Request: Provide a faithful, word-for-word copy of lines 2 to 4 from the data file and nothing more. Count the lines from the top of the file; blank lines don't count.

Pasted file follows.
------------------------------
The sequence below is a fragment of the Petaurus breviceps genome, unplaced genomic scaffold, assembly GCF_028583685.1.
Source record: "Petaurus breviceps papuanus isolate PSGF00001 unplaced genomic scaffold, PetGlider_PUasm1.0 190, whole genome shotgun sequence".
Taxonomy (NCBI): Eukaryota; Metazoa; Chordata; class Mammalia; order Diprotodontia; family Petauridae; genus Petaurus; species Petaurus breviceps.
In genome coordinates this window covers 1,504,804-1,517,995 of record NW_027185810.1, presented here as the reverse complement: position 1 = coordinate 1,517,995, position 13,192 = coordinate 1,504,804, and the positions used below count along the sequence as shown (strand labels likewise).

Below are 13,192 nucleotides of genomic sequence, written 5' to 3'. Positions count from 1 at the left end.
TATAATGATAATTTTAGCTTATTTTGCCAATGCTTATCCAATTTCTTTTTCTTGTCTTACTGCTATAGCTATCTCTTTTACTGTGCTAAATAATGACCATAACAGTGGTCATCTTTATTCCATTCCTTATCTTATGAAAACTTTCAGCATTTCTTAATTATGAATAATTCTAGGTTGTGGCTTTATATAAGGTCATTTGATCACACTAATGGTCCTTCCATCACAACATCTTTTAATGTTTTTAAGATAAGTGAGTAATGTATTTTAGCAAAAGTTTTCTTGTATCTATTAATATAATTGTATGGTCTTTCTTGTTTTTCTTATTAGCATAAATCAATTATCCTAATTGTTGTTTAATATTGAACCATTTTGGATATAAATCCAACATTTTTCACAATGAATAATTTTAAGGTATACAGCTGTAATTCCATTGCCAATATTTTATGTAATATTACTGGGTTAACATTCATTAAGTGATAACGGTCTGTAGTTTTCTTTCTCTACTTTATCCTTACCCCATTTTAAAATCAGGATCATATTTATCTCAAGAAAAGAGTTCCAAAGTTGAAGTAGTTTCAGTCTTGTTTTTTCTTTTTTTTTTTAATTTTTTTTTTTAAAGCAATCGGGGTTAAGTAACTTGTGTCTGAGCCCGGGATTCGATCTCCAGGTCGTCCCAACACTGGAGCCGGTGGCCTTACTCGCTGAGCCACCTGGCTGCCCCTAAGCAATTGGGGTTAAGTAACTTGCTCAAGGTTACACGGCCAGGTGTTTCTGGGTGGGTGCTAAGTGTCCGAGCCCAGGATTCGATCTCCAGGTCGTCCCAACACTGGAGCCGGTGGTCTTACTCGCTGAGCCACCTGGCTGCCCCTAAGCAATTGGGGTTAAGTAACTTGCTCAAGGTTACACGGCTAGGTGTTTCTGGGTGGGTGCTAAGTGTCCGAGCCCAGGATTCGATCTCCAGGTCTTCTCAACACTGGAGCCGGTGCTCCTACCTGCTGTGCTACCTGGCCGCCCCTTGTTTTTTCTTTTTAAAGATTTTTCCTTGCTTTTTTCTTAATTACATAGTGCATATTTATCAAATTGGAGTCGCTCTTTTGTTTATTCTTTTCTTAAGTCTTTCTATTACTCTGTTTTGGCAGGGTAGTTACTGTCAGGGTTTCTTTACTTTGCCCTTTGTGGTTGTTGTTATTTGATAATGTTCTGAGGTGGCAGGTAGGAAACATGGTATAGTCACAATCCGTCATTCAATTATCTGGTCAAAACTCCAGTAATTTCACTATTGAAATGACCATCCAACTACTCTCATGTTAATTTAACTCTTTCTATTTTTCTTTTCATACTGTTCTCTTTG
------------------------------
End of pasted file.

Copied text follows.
Source record: "Petaurus breviceps papuanus isolate PSGF00001 unplaced genomic scaffold, PetGlider_PUasm1.0 190, whole genome shotgun sequence".
Taxonomy (NCBI): Eukaryota; Metazoa; Chordata; class Mammalia; order Diprotodontia; family Petauridae; genus Petaurus; species Petaurus breviceps.
In genome coordinates this window covers 1,504,804-1,517,995 of record NW_027185810.1, presented here as the reverse complement: position 1 = coordinate 1,517,995, position 13,192 = coordinate 1,504,804, and the positions used below count along the sequence as shown (strand labels likewise).